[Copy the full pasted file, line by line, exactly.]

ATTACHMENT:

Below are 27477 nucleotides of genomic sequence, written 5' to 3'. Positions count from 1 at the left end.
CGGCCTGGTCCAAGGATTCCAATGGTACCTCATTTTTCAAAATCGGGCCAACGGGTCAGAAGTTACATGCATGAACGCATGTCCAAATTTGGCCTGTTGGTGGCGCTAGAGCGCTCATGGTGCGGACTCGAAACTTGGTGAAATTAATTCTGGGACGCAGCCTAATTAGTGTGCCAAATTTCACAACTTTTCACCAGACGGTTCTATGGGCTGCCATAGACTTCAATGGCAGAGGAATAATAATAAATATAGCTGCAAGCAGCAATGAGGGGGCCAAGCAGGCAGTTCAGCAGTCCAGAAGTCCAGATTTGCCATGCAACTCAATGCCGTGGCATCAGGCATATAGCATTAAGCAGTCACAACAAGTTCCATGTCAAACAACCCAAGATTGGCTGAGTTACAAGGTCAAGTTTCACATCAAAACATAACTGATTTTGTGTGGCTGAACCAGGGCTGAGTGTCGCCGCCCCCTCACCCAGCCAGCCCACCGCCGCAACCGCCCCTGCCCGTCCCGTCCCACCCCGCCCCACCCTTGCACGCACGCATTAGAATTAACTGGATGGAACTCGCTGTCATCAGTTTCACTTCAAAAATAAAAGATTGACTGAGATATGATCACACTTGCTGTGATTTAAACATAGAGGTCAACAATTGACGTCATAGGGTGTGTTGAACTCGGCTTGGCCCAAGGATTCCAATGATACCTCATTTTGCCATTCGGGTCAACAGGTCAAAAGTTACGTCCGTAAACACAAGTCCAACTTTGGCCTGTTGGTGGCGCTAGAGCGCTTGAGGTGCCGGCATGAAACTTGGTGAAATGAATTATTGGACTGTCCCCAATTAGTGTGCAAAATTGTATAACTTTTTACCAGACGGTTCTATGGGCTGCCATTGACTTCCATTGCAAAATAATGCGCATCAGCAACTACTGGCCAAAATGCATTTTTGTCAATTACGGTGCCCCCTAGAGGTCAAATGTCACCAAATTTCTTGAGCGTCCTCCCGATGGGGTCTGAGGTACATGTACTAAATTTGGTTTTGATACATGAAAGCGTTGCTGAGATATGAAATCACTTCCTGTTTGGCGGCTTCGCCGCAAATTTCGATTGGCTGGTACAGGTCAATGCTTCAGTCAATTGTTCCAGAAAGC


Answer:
Below are 27477 nucleotides of genomic sequence, written 5' to 3'. Positions count from 1 at the left end.
CGGCCTGGTCCAAGGATTCCAATGGTACCTCATTTTTCAAAATCGGGCCAACGGGTCAGAAGTTACATGCATGAACGCATGTCCAAATTTGGCCTGTTGGTGGCGCTAGAGCGCTCATGGTGCGGACTCGAAACTTGGTGAAATTAATTCTGGGACGCAGCCTAATTAGTGTGCCAAATTTCACAACTTTTCACCAGACGGTTCTATGGGCTGCCATAGACTTCAATGGCAGAGGAATAATAATAAATATAGCTGCAAGCAGCAATGAGGGGGCCAAGCAGGCAGTTCAGCAGTCCAGAAGTCCAGATTTGCCATGCAACTCAATGCCGTGGCATCAGGCATATAGCATTAAGCAGTCACAACAAGTTCCATGTCAAACAACCCAAGATTGGCTGAGTTACAAGGTCAAGTTTCACATCAAAACATAACTGATTTTGTGTGGCTGAACCAGGGCTGAGTGTCGCCGCCCCCTCACCCAGCCAGCCCACCGCCGCAACCGCCCCTGCCCGTCCCGTCCCACCCCGCCCCACCCTTGCACGCACGCATTAGAATTAACTGGATGGAACTCGCTGTCATCAGTTTCACTTCAAAAATAAAAGATTGACTGAGATATGATCACACTTGCTGTGATTTAAACATAGAGGTCAACAATTGACGTCATAGGGTGTGTTGAACTCGGCTTGGCCCAAGGATTCCAATGATACCTCATTTTGCCATTCGGGTCAACAGGTCAAAAGTTACGTCCGTAAACACAAGTCCAACTTTGGCCTGTTGGTGGCGCTAGAGCGCTTGAGGTGCCGGCATGAAACTTGGTGAAATGAATTATTGGACTGTCCCCAATTAGTGTGCAAAATTGTATAACTTTTTACCAGACGGTTCTATGGGCTGCCATTGACTTCCATTGCAAAATAATGCGCATCAGCAACTACTGGCCAAAATGCATTTTTGTCAATTACGGTGCCCCCTAGAGGTCAAATGTCACCAAATTTCTTGAGCGTCCTCCCGATGGGGTCTGAGGTACATGTACTAAATTTGGTTTTGATACATGAAAGCGTTGCTGAGATATGAAATCACTTCCTGTTTGGCGGCTTCGCCGCAAATTTCGATTGGCTGGTACAGGTCAATGCTTCAGTCAATTGTTCCAGAAAGC